This material must not be used for commercial purposes, or in any hospital or medical facility. Failure to comply may result in legal action.
WHAT YOU NEED TO KNOW:
What is a vegetarian diet?
A vegetarian diet has no meat, fish, seafood, poultry (chicken or turkey), or products that contain these foods. Vegetarians eat mostly plant foods such as grains, vegetables, fruits, dried beans, nuts, and seeds. When planned carefully, a vegetarian diet can provide all the nutrients you need and be very healthy for you. A vegetarian diet may help you control your weight and may prevent some cancers. This diet may also help to lower your blood cholesterol and blood pressure. There are 3 types of vegetarian diets:
- A lacto-ovo-vegetarian diet includes dairy products, eggs, and plant foods.
- A lacto-vegetarian diet includes dairy products and plant foods.
- A vegan diet includes only plant foods.
What other diet guidelines should I follow?
It may be difficult to get enough of certain vitamins and minerals on a vegetarian diet. Include foods that are good sources of the following vitamins and minerals to make sure you get enough of these nutrients. Talk to your dietitian if you have questions or concerns about any of these nutrients.
- Vitamin B-12 is found in dairy products and eggs. If you follow a vegan diet, you may need supplements or foods with added B-12. Some foods high in B-12 are fortified ready-to-eat breakfast cereals and fortified soy milk. Vegetarian meat substitutes, such as burgers or hotdogs made with soy, may also have vitamin B-12.
- Calcium is found in dairy products. If you do not eat dairy, you need to be sure to get enough calcium from other foods. Foods high in calcium include broccoli, collard greens, kale, bok choy, and calcium-fortified juice.
- Vitamin D is found in fortified cow's milk, some brands of soy milk, and some types of fruit juice. Your body also makes vitamin D when you are exposed to the sun. Stay in the sun for 5 to 15 minutes every day to get enough vitamin D. When you are in the sun, be sure your hands, arms, and face are exposed to sunlight.
- Iron and zinc are in dried beans, peas, soy, nuts, and enriched grains such as bran flakes and oatmeal. To increase absorption of iron from plant foods, eat them with a source of vitamin C. Foods that contain vitamin C include orange juice, oranges, strawberries, grapefruit, cantaloupe, and broccoli.
- Omega-3 fatty acids are fats that are important for heart health and eye and brain development. EPA and DHA are 2 types of fats that are found in higher amounts in oily fish. They are also found in lower amounts in dairy products and eggs. Some foods that may be fortified with DHA include soy milk and breakfast bars. Alpha-linolenic acid may help increase the amount of omega-3 fatty acids in the body. Foods that are high in alpha-linolenic acid include flaxseed oil, canola oil, soybean oil, soybeans, and walnuts.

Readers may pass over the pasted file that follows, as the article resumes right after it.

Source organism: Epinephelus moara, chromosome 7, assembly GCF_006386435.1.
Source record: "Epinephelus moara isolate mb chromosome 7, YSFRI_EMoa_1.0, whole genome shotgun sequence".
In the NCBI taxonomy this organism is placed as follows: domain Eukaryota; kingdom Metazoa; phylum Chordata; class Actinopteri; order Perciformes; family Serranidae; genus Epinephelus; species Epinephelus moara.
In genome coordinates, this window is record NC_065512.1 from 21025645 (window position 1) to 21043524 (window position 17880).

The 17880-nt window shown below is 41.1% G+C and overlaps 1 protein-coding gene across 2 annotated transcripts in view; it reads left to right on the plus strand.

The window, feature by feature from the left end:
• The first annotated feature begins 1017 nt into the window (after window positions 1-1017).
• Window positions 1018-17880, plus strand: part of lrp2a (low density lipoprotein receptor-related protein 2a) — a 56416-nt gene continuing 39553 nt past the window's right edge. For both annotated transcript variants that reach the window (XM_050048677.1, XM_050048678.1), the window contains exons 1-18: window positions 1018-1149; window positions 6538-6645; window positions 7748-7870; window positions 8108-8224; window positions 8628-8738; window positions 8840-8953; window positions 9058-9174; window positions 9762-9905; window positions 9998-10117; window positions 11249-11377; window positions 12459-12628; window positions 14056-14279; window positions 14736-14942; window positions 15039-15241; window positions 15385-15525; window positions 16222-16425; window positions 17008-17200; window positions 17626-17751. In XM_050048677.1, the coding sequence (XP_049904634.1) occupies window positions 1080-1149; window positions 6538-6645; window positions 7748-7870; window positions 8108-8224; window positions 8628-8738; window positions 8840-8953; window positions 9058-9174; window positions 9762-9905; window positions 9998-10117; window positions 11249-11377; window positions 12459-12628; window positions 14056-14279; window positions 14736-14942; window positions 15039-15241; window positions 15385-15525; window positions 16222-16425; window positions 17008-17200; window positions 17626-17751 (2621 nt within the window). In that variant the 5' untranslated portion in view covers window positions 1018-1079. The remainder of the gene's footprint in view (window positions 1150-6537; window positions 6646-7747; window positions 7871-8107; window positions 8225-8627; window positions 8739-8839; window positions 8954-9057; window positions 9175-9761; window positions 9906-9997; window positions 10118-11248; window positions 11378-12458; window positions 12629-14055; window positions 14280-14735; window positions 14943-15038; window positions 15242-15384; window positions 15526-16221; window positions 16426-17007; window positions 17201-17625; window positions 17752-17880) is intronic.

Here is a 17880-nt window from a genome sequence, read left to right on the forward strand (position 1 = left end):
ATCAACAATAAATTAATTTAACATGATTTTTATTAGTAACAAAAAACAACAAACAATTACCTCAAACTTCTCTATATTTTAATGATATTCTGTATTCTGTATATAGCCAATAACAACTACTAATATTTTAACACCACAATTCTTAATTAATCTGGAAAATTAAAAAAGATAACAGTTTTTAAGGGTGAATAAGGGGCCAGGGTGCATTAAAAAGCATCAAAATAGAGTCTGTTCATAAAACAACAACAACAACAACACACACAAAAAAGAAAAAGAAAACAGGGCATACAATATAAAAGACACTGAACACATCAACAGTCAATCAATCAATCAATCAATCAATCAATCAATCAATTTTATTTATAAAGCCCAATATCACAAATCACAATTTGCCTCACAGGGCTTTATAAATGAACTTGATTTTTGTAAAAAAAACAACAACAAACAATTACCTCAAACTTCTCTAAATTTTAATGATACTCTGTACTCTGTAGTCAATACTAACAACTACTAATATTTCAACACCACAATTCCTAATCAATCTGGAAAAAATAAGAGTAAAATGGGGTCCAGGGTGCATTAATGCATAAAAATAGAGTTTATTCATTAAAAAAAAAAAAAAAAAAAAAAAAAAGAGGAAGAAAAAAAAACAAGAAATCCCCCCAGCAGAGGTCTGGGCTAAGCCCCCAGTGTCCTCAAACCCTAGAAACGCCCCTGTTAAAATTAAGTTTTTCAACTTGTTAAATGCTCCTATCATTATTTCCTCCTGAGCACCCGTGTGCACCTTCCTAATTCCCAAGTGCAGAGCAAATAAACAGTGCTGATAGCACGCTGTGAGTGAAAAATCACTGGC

What can I eat and drink while on a vegetarian diet?
- Grains: Choose whole grains for at least half of your grain servings each day.
- Whole-wheat bread, roll, English muffin, bagel, or sandwich bun
- Cooked whole-grain pasta, or white, brown, or wild rice
- Whole-grain dry cereal low in sugar, or cooked cereal such as oatmeal
- Fruits and vegetables:
- All fresh and dried fruits, canned fruit in juice, or frozen fruit without added sugar
- All fresh vegetables, especially fresh dark green, red, or orange vegetables
- Low-sodium canned or frozen vegetables
- Low-fat or fat-free milk
- Low-fat buttermilk or evaporated skim milk
- Fortified soy milk
- Low-fat or fat-free yogurt
- Nonfat or low-fat cheese
- Protein foods:
- Dried beans, split peas, or lentils
- Soybeans, soy tofu or tempeh, or soy milk
- Unsalted nuts or nut butters
- Vegetarian meat substitute
What are the risks of following a vegetarian diet?
- You may not receive enough of certain nutrients on a vegetarian diet. Talk to a dietitian if you are pregnant or breastfeeding and you do not eat eggs and milk. When you are pregnant or breastfeeding, your body needs more nutrients to support both you and your baby. A dietitian can tell you if your diet is too low in vitamins and minerals, and tell you how to increase them.
- Talk to a dietitian if you have a child younger than 5 years who follows a vegetarian diet. Children younger than 5 years are rapidly growing and developing in all areas. Because of this, it is important to make sure they are getting all the nutrients they need.
When should I contact my healthcare provider?
- You have questions or concerns about your condition or care.
Care AgreementYou have the right to help plan your care. Discuss treatment options with your healthcare provider to decide what care you want to receive. You always have the right to refuse treatment. The above information is an educational aid only. It is not intended as medical advice for individual conditions or treatments. Talk to your doctor, nurse or pharmacist before following any medical regimen to see if it is safe and effective for you.
© Copyright IBM Corporation 2018 Information is for End User's use only and may not be sold, redistributed or otherwise used for commercial purposes. All illustrations and images included in CareNotes® are the copyrighted property of A.D.A.M., Inc. or IBM Watson Health
Always consult your healthcare provider to ensure the information displayed on this page applies to your personal circumstances.
Learn more about Vegetarian Diet
IBM Watson Micromedex
- Anorexia in Older Adults
- Colectomy Diet
- Diet for Diverticular Conditions
- Eating during Cancer Treatment
- Full Liquid Diet
- Ileostomy Diet
- Level 1 National Dysphagia Diet
- Level 2 National Dysphagia Diet
- Level 3 National Dysphagia Diet
- Low Tyramine Diet
- Low-sodium Diet
- Nutrition after Bariatric Surgery
- Type 1 Diabetes Management for Adolescents
- Type 2 Diabetes Management for Adolescents
- Vitamin K in Foods
- Weight Management for Adolescents